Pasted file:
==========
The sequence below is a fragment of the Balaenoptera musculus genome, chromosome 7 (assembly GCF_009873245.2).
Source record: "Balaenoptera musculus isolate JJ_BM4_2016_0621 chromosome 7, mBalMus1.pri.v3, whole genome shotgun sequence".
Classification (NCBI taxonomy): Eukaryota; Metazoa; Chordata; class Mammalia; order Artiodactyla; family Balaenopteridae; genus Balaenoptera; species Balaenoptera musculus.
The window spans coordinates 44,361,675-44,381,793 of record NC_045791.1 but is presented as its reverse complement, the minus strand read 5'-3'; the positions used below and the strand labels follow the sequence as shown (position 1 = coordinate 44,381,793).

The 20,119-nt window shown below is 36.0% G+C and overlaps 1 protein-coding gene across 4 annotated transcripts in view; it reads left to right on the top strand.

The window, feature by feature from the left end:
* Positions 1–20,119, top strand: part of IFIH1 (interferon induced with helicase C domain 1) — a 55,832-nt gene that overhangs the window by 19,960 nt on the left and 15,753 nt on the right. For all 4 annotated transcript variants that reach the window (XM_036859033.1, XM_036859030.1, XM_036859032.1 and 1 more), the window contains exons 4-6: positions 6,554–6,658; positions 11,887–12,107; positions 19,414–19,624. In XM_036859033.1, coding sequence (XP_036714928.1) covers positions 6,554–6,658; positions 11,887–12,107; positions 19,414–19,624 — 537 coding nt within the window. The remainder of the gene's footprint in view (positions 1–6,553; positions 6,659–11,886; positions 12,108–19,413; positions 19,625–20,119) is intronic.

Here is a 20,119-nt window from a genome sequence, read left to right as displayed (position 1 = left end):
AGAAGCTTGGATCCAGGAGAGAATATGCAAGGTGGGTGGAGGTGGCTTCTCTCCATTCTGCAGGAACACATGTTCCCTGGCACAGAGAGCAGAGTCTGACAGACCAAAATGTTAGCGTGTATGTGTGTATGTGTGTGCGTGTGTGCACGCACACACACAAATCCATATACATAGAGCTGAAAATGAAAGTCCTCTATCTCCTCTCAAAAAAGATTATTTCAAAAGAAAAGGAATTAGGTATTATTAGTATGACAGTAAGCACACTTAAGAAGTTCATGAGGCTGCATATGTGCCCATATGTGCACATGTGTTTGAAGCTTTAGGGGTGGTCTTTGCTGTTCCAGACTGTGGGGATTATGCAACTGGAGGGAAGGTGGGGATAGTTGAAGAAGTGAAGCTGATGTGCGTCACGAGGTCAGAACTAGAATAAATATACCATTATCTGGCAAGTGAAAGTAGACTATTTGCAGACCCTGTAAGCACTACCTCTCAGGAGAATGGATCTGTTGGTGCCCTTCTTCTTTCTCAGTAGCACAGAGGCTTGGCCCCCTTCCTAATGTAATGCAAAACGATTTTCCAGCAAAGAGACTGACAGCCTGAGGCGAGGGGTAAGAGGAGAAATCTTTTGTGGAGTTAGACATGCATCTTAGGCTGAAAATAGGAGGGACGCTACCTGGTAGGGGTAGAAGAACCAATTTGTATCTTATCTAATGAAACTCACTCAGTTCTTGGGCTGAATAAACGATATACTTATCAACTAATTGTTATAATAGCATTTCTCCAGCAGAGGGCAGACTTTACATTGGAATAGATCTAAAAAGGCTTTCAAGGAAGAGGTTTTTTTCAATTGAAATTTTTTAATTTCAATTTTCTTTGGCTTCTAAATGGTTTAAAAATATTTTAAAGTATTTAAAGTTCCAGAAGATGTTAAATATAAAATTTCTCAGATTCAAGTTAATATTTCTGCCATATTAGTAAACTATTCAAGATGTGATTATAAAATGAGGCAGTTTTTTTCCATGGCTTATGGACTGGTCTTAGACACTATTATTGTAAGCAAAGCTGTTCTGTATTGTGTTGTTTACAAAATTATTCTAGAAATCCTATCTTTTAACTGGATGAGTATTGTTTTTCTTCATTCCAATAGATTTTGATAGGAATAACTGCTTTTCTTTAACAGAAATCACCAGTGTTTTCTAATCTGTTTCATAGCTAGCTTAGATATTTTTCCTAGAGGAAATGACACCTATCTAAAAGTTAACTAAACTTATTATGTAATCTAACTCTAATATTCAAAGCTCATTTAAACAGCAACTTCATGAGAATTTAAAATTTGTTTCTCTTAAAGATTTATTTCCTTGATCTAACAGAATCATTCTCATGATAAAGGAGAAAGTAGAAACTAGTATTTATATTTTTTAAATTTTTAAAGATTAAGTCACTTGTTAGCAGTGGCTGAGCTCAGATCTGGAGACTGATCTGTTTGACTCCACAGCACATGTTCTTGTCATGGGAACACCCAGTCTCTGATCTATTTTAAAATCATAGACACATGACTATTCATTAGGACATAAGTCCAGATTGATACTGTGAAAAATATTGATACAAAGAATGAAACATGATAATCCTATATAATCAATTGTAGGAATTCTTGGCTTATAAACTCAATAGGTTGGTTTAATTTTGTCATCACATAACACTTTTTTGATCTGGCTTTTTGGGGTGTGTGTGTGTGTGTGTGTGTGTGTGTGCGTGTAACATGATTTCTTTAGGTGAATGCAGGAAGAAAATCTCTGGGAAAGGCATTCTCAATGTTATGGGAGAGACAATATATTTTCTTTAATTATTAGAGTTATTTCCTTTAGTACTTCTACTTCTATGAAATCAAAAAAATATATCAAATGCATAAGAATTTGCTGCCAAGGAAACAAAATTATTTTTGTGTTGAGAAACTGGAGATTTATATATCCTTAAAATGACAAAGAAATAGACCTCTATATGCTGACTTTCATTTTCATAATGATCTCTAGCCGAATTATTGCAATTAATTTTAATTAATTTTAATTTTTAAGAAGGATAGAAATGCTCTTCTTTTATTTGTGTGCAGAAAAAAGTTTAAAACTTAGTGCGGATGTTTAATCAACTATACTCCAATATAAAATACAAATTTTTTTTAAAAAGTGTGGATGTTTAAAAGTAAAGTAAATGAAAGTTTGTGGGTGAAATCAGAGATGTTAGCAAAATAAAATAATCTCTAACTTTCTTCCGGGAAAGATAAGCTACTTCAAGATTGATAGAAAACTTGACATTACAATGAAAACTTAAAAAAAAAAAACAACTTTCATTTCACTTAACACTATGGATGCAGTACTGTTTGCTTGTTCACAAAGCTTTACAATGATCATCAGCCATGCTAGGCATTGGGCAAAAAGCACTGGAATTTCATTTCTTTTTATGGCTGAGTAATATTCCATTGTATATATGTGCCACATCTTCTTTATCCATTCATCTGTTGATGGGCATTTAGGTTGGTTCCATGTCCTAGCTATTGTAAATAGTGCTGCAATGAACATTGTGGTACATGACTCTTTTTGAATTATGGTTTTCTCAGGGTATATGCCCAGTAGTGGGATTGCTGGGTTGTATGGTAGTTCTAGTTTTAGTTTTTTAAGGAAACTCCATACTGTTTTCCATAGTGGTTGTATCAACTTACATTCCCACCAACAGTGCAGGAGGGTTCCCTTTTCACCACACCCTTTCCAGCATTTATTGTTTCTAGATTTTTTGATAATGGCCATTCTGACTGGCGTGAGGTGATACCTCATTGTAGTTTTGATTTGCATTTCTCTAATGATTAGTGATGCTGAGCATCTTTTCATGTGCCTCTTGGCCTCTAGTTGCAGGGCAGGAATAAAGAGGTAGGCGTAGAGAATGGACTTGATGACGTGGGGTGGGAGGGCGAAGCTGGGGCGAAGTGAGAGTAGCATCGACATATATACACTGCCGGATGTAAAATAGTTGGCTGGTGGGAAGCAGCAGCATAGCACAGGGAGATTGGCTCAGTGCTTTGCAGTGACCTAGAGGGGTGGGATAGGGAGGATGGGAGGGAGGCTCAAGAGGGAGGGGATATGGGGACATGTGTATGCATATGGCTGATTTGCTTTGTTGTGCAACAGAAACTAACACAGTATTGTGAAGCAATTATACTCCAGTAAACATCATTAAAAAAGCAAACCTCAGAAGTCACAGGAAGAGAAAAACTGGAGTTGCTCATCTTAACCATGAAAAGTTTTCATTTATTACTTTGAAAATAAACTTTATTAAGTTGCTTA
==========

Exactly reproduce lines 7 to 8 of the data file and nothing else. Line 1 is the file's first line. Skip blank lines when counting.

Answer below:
* Positions 1–20,119, top strand: part of IFIH1 (interferon induced with helicase C domain 1) — a 55,832-nt gene that overhangs the window by 19,960 nt on the left and 15,753 nt on the right. For all 4 annotated transcript variants that reach the window (XM_036859033.1, XM_036859030.1, XM_036859032.1 and 1 more), the window contains exons 4-6: positions 6,554–6,658; positions 11,887–12,107; positions 19,414–19,624. In XM_036859033.1, coding sequence (XP_036714928.1) covers positions 6,554–6,658; positions 11,887–12,107; positions 19,414–19,624 — 537 coding nt within the window. The remainder of the gene's footprint in view (positions 1–6,553; positions 6,659–11,886; positions 12,108–19,413; positions 19,625–20,119) is intronic.

Here is a 20,119-nt window from a genome sequence, read left to right as displayed (position 1 = left end):